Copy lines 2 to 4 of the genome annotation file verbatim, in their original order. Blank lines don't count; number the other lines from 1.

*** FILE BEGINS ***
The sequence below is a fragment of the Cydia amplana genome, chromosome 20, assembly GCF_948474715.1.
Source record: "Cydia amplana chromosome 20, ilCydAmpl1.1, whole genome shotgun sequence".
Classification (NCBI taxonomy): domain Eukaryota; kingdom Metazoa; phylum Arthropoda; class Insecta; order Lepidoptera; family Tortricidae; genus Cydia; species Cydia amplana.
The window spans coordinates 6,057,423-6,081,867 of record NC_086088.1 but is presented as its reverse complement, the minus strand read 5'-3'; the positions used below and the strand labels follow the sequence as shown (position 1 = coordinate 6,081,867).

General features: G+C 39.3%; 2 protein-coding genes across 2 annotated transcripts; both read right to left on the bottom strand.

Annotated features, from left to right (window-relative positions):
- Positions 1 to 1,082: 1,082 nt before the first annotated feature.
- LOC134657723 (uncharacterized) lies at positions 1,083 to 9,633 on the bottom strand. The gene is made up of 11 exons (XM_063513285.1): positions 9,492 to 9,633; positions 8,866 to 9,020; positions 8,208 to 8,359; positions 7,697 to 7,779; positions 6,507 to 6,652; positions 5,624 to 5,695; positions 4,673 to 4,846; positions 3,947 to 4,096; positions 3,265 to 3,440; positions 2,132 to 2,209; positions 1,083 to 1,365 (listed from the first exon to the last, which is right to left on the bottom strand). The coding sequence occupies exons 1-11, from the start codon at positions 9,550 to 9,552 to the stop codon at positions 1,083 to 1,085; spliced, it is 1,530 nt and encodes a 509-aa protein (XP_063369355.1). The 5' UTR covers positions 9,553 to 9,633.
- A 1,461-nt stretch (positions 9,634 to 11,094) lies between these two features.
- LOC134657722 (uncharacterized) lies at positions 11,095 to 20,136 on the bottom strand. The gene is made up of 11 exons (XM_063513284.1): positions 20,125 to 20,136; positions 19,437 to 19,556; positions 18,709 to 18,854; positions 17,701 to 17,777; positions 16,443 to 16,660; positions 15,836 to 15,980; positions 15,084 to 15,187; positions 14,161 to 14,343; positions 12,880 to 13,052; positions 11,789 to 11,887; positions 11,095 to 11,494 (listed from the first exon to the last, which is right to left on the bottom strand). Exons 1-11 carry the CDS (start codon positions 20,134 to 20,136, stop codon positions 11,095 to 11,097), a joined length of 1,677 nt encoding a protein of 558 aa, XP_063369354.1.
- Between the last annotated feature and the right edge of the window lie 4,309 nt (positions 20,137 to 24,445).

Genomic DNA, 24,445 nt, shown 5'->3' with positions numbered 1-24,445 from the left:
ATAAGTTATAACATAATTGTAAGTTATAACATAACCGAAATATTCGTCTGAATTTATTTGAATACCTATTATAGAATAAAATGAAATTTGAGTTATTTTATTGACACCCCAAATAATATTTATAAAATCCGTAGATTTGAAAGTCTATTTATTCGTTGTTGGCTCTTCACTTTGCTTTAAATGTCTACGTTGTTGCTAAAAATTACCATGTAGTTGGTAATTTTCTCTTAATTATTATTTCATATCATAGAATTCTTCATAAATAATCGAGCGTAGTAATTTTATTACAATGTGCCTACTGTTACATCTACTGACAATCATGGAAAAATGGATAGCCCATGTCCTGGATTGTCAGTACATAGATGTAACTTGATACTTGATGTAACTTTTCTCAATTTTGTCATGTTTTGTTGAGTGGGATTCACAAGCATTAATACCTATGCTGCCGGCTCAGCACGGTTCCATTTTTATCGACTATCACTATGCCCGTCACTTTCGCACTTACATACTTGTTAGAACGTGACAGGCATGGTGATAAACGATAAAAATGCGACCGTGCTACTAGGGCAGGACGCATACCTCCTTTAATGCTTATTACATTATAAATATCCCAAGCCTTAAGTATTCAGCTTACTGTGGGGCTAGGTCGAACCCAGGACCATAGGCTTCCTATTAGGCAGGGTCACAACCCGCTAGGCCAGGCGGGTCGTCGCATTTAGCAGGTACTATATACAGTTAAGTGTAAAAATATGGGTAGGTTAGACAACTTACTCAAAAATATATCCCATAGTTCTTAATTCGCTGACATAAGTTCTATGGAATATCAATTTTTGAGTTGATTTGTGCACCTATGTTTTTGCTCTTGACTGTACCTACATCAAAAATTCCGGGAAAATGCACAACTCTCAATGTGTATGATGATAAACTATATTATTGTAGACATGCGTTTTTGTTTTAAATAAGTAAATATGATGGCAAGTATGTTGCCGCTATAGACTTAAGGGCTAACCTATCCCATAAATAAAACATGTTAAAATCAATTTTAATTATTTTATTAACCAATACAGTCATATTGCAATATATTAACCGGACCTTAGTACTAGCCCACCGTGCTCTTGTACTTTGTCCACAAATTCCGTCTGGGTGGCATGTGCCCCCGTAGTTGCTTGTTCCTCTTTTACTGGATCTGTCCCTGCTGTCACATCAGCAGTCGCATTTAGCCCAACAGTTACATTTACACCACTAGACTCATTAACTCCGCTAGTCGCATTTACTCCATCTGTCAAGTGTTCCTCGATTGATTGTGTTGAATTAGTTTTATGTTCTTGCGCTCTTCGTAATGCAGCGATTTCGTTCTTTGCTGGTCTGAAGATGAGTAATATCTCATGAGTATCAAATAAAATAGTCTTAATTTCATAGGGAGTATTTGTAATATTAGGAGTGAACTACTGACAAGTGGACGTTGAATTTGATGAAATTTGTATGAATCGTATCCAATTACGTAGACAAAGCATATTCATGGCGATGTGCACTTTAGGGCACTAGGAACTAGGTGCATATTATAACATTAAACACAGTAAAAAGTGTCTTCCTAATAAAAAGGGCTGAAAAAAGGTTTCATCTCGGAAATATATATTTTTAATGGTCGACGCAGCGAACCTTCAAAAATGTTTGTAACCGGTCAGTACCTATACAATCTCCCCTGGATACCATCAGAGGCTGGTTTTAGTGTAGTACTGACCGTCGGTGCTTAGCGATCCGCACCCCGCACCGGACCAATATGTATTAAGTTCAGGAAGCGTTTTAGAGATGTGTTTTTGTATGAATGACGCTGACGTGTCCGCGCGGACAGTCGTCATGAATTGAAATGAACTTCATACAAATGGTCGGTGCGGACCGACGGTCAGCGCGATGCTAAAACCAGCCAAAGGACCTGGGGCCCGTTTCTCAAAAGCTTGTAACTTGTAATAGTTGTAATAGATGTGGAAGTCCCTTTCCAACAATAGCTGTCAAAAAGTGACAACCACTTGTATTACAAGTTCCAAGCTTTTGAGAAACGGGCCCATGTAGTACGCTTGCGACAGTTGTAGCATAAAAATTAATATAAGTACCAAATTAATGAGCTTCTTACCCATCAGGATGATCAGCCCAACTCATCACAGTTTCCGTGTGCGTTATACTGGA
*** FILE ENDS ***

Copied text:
Source record: "Cydia amplana chromosome 20, ilCydAmpl1.1, whole genome shotgun sequence".
Classification (NCBI taxonomy): domain Eukaryota; kingdom Metazoa; phylum Arthropoda; class Insecta; order Lepidoptera; family Tortricidae; genus Cydia; species Cydia amplana.
The window spans coordinates 6,057,423-6,081,867 of record NC_086088.1 but is presented as its reverse complement, the minus strand read 5'-3'; the positions used below and the strand labels follow the sequence as shown (position 1 = coordinate 6,081,867).